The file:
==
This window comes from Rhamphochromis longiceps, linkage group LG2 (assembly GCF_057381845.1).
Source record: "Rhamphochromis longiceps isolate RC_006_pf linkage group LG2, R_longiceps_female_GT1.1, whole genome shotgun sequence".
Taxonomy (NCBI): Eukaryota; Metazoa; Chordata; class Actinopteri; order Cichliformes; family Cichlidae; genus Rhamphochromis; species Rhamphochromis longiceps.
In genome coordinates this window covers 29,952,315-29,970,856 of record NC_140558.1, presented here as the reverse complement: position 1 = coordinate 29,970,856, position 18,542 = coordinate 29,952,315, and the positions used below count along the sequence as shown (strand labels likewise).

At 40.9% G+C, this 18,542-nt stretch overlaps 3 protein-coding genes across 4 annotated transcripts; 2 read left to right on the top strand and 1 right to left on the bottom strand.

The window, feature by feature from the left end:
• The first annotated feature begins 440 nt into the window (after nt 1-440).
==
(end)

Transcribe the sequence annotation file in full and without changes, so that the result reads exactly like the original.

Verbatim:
This window comes from Rhamphochromis longiceps, linkage group LG2 (assembly GCF_057381845.1).
Source record: "Rhamphochromis longiceps isolate RC_006_pf linkage group LG2, R_longiceps_female_GT1.1, whole genome shotgun sequence".
Taxonomy (NCBI): Eukaryota; Metazoa; Chordata; class Actinopteri; order Cichliformes; family Cichlidae; genus Rhamphochromis; species Rhamphochromis longiceps.
In genome coordinates this window covers 29,952,315-29,970,856 of record NC_140558.1, presented here as the reverse complement: position 1 = coordinate 29,970,856, position 18,542 = coordinate 29,952,315, and the positions used below count along the sequence as shown (strand labels likewise).

At 40.9% G+C, this 18,542-nt stretch overlaps 3 protein-coding genes across 4 annotated transcripts; 2 read left to right on the top strand and 1 right to left on the bottom strand.

The window, feature by feature from the left end:
• The first annotated feature begins 440 nt into the window (after nt 1-440).